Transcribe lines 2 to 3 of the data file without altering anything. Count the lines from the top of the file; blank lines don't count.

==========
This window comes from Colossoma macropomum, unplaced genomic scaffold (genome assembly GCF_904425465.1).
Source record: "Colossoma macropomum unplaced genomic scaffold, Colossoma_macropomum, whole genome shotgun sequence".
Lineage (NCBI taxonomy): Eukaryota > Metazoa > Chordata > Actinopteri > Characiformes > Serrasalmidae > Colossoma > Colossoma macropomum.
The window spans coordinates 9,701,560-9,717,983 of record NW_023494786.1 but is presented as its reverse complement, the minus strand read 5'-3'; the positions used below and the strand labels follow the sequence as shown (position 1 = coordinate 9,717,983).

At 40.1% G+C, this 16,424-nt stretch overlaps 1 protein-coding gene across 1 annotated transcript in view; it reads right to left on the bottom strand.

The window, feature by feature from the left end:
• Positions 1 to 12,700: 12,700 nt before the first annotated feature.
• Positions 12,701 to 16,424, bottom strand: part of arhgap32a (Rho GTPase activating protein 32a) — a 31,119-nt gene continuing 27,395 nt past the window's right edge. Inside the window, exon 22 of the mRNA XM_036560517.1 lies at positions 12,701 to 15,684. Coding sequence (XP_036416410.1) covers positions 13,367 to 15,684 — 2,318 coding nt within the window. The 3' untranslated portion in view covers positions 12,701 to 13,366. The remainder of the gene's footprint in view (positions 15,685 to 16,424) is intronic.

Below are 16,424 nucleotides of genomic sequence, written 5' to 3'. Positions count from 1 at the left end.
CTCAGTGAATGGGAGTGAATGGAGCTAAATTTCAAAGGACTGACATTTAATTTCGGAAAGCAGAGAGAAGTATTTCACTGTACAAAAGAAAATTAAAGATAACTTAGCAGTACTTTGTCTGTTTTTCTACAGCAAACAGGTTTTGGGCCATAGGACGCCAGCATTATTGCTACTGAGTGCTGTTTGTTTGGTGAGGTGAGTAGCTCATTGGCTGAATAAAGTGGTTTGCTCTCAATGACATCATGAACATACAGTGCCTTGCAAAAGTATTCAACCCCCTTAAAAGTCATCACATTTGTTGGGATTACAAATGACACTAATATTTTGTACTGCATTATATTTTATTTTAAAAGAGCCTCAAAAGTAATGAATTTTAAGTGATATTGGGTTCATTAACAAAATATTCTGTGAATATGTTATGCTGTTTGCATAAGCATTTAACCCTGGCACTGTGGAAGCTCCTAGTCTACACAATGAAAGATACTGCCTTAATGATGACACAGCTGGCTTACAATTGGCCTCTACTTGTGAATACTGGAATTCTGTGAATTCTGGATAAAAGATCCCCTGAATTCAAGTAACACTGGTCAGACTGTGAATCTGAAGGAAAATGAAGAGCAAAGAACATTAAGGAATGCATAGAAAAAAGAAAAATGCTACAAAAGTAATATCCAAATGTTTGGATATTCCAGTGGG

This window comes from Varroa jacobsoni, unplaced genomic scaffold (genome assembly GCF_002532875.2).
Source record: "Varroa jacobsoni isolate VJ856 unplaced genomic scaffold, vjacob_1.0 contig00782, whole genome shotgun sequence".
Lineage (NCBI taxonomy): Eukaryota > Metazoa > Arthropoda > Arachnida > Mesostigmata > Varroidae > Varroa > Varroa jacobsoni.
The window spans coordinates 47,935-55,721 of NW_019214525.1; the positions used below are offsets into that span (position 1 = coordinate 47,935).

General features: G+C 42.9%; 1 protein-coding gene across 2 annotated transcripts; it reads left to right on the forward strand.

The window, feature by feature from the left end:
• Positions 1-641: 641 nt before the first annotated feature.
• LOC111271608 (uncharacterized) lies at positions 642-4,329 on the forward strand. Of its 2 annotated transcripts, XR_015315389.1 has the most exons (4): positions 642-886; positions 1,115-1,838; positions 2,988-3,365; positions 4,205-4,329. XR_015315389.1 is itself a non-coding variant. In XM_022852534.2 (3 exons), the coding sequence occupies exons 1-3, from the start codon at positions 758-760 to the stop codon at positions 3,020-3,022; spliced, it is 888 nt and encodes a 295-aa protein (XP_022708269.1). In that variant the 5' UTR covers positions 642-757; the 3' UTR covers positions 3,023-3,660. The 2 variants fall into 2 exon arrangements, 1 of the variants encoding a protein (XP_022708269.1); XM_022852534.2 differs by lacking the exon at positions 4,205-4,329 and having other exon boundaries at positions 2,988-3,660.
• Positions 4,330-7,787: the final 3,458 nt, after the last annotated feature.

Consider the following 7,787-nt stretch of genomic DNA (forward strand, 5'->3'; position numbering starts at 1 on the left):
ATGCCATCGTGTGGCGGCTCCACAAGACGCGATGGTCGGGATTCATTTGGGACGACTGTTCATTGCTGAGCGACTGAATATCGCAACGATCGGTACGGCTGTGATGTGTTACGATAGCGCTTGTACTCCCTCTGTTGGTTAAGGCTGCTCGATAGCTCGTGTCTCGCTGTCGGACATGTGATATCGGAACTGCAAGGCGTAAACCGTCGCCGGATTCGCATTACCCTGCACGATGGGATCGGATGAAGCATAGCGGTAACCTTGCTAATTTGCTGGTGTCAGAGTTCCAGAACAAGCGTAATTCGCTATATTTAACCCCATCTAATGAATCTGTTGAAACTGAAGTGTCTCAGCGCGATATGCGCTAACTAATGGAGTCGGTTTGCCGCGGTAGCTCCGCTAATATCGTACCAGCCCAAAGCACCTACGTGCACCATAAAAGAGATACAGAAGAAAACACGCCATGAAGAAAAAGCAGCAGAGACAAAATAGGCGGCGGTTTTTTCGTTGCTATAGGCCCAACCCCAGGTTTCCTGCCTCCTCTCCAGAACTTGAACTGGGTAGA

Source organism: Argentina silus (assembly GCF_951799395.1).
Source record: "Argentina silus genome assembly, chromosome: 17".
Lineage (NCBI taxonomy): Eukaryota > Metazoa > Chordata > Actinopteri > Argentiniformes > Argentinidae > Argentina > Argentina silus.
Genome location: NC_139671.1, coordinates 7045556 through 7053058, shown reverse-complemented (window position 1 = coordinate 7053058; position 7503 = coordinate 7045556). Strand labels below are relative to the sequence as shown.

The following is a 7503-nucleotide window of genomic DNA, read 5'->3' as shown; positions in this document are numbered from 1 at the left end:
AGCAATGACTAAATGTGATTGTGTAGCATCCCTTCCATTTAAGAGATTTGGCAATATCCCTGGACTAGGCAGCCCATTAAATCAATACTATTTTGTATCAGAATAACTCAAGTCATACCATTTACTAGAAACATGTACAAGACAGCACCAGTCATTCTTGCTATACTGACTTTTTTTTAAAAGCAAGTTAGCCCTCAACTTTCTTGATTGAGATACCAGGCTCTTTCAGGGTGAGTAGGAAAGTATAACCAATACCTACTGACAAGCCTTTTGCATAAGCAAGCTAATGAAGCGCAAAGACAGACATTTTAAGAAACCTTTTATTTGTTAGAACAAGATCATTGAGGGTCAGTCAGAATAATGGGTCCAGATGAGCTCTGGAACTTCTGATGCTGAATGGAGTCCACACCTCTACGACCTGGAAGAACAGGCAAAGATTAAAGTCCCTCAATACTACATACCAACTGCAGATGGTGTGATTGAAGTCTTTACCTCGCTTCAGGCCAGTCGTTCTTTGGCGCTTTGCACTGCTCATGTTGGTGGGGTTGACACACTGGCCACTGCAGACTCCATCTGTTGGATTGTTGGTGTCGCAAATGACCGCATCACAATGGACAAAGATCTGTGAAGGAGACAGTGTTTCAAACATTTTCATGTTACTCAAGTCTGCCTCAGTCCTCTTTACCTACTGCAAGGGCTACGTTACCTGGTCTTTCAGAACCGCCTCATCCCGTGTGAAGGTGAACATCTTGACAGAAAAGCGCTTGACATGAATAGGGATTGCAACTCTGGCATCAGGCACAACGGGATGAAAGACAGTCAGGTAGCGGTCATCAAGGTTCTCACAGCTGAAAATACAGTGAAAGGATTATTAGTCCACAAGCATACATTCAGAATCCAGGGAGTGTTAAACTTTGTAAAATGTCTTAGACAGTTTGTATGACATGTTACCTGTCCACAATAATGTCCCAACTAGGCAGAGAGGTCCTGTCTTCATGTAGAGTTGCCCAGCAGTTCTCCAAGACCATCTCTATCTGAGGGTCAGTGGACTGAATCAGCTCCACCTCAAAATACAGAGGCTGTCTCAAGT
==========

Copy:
Source record: "Colossoma macropomum unplaced genomic scaffold, Colossoma_macropomum, whole genome shotgun sequence".
Lineage (NCBI taxonomy): Eukaryota > Metazoa > Chordata > Actinopteri > Characiformes > Serrasalmidae > Colossoma > Colossoma macropomum.